Well, I think it would be wrong to read that into it, Neil…

NEIL MITCHELL:

Ok.

TONY ABBOTT:

…but the fact is, we are all conscious, or we should all be conscious of doing the right thing by the Australian people and that’s why I said this morning that we’ll be spending $50 million from the proceeds of crime fund on CCTV cameras and other measures to make our streets and communities safer and why I’m so committed to getting rid of the carbon tax to help people’s cost of living pressures, to get the infrastructure that we need for modern cities and better communities built.

NEIL MITCHELL:

I’d like to get some of that in a moment but Nicola Roxon has said today she will continue her campaign against you, that she doesn’t like you much and you don’t seem to like her much. Is that fair comment? You don’t like her?

TONY ABBOTT:

I think that is inaccurate. I mean…

NEIL MITCHELL:

Sorry, inaccurate, is it?

TONY ABBOTT:

…it’s inaccurate. I mean, I have nothing against Nicola Roxon except that I think this is a poor government.

NEIL MITCHELL:

But she says you turn your back on her at functions and you’re quite rude to her. That’s wrong?

TONY ABBOTT:

I just don’t think there’s any evidence for that. No evidence whatsoever.

NEIL MITCHELL:

You don’t remember doing that?

TONY ABBOTT:

No recollection whatsoever. Yes, there was a celebrated incident during the 2007 election campaign when I responded robustly to an accusation she had made but look, that was a one-off and I treat Julia Gillard and Nicola Roxon with the ordinary civility that Australians should treat each other with.

NEIL MITCHELL:

Yeah, that’s part of the problem. We are not seeing enough civility in politics, isn’t it?

TONY ABBOTT:

And Neil, ask yourself the question: when did the rot set in? The commitments that the Prime Minister made to cobble together a government in the context of a hung parliament and the breaking of commitments that had been made to the people during the election, I think that is a big part of the problem and this is why I say that if you want to clean up politics, the best thing you can do is have a new election. I think this minority government is an experiment that’s failed. I think this particular government and the contemporary Labor Party has been fatally compromised by what it’s done to stay in office.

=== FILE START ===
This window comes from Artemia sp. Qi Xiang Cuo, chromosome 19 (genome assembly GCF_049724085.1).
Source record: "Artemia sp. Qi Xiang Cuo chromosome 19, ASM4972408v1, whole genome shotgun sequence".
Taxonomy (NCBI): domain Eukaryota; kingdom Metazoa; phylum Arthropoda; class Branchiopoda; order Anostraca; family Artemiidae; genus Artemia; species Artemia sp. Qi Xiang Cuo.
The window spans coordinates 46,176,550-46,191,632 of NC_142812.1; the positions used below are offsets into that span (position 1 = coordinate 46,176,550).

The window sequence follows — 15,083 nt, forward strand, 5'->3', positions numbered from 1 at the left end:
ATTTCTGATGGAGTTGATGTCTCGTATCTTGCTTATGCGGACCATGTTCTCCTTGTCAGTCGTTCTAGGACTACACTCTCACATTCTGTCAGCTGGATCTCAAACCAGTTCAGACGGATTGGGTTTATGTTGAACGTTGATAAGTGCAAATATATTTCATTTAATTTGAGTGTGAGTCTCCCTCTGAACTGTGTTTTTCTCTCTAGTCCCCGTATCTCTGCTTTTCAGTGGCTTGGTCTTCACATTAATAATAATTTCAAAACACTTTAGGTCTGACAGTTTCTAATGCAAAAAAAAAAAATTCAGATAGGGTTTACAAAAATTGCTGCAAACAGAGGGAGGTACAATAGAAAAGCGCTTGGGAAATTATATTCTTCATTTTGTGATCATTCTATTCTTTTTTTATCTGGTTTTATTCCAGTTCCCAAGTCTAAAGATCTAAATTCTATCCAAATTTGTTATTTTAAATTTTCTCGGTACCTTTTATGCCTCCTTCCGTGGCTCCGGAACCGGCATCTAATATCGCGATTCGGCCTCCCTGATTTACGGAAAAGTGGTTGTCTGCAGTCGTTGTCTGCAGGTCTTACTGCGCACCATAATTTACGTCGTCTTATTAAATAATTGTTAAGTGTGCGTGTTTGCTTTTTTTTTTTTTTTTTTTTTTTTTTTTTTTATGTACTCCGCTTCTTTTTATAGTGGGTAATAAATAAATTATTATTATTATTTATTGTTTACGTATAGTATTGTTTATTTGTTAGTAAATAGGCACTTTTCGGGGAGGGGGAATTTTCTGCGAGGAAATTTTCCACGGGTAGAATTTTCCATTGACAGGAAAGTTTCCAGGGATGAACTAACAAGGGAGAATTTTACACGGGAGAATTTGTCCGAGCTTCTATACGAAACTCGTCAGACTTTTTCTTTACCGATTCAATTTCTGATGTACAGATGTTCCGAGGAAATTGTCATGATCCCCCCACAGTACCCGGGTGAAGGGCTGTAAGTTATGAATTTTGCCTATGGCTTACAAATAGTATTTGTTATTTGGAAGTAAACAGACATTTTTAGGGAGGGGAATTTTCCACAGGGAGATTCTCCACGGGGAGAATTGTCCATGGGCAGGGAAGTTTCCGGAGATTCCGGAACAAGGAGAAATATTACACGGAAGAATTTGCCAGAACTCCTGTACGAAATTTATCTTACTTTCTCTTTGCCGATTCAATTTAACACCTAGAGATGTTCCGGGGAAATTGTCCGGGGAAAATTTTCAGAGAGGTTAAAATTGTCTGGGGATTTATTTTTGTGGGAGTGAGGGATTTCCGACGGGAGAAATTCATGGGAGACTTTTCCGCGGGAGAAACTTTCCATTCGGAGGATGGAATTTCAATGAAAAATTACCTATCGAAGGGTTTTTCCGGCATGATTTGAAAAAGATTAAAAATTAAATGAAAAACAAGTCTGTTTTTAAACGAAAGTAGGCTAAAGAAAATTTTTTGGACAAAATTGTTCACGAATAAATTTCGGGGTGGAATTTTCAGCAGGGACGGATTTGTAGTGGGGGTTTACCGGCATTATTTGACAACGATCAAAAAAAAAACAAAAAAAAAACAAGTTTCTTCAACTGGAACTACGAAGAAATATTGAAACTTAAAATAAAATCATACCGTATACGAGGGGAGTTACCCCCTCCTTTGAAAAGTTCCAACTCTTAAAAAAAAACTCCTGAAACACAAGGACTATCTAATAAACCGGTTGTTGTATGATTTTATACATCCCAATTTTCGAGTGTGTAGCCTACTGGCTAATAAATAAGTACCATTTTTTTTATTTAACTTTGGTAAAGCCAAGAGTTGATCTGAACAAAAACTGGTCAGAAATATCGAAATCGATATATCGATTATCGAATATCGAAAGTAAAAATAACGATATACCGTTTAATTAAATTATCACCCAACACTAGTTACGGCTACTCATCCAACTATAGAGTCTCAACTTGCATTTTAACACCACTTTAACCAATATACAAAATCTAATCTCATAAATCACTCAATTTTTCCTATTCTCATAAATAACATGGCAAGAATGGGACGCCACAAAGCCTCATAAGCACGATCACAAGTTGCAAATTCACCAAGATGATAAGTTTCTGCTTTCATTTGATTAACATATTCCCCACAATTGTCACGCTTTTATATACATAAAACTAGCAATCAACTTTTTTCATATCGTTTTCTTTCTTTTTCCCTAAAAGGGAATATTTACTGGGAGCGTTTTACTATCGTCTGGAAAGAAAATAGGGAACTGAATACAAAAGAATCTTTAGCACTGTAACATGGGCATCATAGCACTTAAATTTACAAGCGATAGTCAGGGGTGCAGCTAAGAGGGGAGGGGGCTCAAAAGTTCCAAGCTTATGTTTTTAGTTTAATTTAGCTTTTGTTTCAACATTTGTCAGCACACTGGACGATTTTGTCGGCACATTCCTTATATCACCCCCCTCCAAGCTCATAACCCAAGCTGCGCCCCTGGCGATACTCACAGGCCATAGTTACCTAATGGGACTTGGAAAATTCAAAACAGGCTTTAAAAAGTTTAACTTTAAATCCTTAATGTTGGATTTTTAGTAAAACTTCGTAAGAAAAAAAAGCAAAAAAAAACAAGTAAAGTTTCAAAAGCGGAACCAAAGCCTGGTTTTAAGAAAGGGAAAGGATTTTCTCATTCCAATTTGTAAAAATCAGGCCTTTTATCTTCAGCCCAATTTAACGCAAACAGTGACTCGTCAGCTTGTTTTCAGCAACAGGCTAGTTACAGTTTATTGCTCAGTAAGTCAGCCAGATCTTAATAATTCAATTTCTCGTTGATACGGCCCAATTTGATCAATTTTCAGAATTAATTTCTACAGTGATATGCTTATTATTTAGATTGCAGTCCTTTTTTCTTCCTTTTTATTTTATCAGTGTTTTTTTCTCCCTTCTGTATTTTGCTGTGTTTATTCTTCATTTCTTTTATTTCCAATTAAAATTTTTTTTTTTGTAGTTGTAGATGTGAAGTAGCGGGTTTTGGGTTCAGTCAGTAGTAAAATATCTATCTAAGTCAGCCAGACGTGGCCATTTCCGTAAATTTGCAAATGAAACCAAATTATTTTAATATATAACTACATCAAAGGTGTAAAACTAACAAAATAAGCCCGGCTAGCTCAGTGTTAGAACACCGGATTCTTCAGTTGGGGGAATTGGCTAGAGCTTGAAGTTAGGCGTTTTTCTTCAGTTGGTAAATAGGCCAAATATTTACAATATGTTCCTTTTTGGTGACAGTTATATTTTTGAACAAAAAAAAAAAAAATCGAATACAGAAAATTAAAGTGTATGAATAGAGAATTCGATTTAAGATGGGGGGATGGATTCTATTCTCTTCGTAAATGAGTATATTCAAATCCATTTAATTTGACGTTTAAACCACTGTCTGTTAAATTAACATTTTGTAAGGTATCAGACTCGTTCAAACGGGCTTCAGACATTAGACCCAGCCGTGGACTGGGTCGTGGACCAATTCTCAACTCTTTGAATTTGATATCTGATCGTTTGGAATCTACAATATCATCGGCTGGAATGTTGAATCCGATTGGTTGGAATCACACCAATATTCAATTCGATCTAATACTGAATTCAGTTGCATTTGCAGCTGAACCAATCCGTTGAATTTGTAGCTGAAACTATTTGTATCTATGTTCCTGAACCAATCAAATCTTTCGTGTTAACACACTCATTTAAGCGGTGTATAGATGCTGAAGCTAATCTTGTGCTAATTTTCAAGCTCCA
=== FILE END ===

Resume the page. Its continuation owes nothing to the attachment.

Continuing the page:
NEIL MITCHELL:

Do you see more of this coming or do you think we are now going to move through it?

TONY ABBOTT:

I would like to think that even at the 11th hour the Prime Minister and her ministers can change their tone and lift their game but my fear is that the contemporary Labor Party is addicted to the politics of personal destruction. Look at what happened in Queensland. Look at the attacks on Campbell Newman and his family. I fear that there will be a campaign of relentless criticism, very personal criticism, of the Opposition and I dare say of me, in particular.

NEIL MITCHELL:

So do you tell your people to fight clean? Not to play the person?

TONY ABBOTT:

I think where there are legitimate matters of public contention, well, let’s debate them, let’s discuss them. For instance, I think it is very reasonable of my people to say of the Prime Minister, how can she on the one hand have her ministers making claims that they make that I am somehow anti-woman when she put in the position of the Speakership of the Parliament someone who has obviously conducted himself in ways which are pretty disrespectful towards women? Now, I’m not going to go into all of the text messages which are now seeping into the public arena, but plainly I think there are legitimate questions. How can Nicola Roxon and how can Julia Gillard continue to support a Speaker who has that kind of attitude towards women?

NEIL MITCHELL:

You’re talking about his vulgar text references referring to female genitalia?

TONY ABBOTT: